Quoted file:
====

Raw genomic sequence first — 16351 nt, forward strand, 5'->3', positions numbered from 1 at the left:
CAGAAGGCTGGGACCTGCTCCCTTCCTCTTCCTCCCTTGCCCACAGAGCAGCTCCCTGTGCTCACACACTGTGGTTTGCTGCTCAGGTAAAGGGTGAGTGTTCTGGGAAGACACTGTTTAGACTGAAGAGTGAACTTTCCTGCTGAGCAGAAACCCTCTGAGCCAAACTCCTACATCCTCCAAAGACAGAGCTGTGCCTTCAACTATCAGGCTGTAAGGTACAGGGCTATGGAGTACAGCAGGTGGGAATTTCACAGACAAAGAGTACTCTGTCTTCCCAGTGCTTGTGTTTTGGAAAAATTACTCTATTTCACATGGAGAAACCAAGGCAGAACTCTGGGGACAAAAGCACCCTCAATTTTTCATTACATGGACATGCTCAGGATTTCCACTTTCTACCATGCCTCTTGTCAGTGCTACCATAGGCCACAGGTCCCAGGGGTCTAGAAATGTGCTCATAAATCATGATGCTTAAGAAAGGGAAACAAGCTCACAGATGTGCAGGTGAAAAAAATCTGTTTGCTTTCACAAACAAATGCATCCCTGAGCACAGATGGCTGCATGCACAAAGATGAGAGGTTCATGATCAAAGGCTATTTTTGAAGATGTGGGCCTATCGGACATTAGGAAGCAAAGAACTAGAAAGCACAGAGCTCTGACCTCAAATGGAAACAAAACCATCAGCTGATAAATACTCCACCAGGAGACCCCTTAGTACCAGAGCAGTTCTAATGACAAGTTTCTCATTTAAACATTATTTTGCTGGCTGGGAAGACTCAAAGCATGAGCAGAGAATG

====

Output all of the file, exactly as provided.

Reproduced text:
Raw genomic sequence first — 16351 nt, forward strand, 5'->3', positions numbered from 1 at the left:
CAGAAGGCTGGGACCTGCTCCCTTCCTCTTCCTCCCTTGCCCACAGAGCAGCTCCCTGTGCTCACACACTGTGGTTTGCTGCTCAGGTAAAGGGTGAGTGTTCTGGGAAGACACTGTTTAGACTGAAGAGTGAACTTTCCTGCTGAGCAGAAACCCTCTGAGCCAAACTCCTACATCCTCCAAAGACAGAGCTGTGCCTTCAACTATCAGGCTGTAAGGTACAGGGCTATGGAGTACAGCAGGTGGGAATTTCACAGACAAAGAGTACTCTGTCTTCCCAGTGCTTGTGTTTTGGAAAAATTACTCTATTTCACATGGAGAAACCAAGGCAGAACTCTGGGGACAAAAGCACCCTCAATTTTTCATTACATGGACATGCTCAGGATTTCCACTTTCTACCATGCCTCTTGTCAGTGCTACCATAGGCCACAGGTCCCAGGGGTCTAGAAATGTGCTCATAAATCATGATGCTTAAGAAAGGGAAACAAGCTCACAGATGTGCAGGTGAAAAAAATCTGTTTGCTTTCACAAACAAATGCATCCCTGAGCACAGATGGCTGCATGCACAAAGATGAGAGGTTCATGATCAAAGGCTATTTTTGAAGATGTGGGCCTATCGGACATTAGGAAGCAAAGAACTAGAAAGCACAGAGCTCTGACCTCAAATGGAAACAAAACCATCAGCTGATAAATACTCCACCAGGAGACCCCTTAGTACCAGAGCAGTTCTAATGACAAGTTTCTCATTTAAACATTATTTTGCTGGCTGGGAAGACTCAAAGCATGAGCAGAGAATG